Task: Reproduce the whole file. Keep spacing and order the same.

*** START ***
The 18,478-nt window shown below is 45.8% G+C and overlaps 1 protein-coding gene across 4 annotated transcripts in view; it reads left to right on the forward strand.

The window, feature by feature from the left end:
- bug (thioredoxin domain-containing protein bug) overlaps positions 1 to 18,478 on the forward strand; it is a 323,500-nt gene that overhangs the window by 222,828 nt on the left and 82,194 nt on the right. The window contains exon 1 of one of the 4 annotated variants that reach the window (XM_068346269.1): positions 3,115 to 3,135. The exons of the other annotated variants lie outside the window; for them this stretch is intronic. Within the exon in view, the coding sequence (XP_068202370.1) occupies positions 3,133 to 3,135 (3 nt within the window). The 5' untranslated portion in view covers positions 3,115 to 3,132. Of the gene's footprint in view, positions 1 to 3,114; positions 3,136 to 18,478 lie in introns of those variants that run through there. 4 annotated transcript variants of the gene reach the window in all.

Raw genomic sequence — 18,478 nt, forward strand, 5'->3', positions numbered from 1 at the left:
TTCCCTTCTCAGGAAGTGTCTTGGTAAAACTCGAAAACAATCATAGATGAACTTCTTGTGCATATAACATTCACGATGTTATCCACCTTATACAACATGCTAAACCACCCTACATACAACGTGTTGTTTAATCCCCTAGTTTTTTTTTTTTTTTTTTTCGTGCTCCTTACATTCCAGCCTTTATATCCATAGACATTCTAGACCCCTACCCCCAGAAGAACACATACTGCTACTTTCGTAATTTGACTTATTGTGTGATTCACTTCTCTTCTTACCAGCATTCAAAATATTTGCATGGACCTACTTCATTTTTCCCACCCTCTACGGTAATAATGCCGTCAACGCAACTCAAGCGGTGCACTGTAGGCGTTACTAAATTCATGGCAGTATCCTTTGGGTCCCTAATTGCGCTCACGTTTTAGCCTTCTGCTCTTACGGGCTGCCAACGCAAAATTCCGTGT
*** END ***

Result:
The 18,478-nt window shown below is 45.8% G+C and overlaps 1 protein-coding gene across 4 annotated transcripts in view; it reads left to right on the forward strand.

The window, feature by feature from the left end:
- bug (thioredoxin domain-containing protein bug) overlaps positions 1 to 18,478 on the forward strand; it is a 323,500-nt gene that overhangs the window by 222,828 nt on the left and 82,194 nt on the right. The window contains exon 1 of one of the 4 annotated variants that reach the window (XM_068346269.1): positions 3,115 to 3,135. The exons of the other annotated variants lie outside the window; for them this stretch is intronic. Within the exon in view, the coding sequence (XP_068202370.1) occupies positions 3,133 to 3,135 (3 nt within the window). The 5' untranslated portion in view covers positions 3,115 to 3,132. Of the gene's footprint in view, positions 1 to 3,114; positions 3,136 to 18,478 lie in introns of those variants that run through there. 4 annotated transcript variants of the gene reach the window in all.

Raw genomic sequence — 18,478 nt, forward strand, 5'->3', positions numbered from 1 at the left:
TTCCCTTCTCAGGAAGTGTCTTGGTAAAACTCGAAAACAATCATAGATGAACTTCTTGTGCATATAACATTCACGATGTTATCCACCTTATACAACATGCTAAACCACCCTACATACAACGTGTTGTTTAATCCCCTAGTTTTTTTTTTTTTTTTTTTCGTGCTCCTTACATTCCAGCCTTTATATCCATAGACATTCTAGACCCCTACCCCCAGAAGAACACATACTGCTACTTTCGTAATTTGACTTATTGTGTGATTCACTTCTCTTCTTACCAGCATTCAAAATATTTGCATGGACCTACTTCATTTTTCCCACCCTCTACGGTAATAATGCCGTCAACGCAACTCAAGCGGTGCACTGTAGGCGTTACTAAATTCATGGCAGTATCCTTTGGGTCCCTAATTGCGCTCACGTTTTAGCCTTCTGCTCTTACGGGCTGCCAACGCAAAATTCCGTGT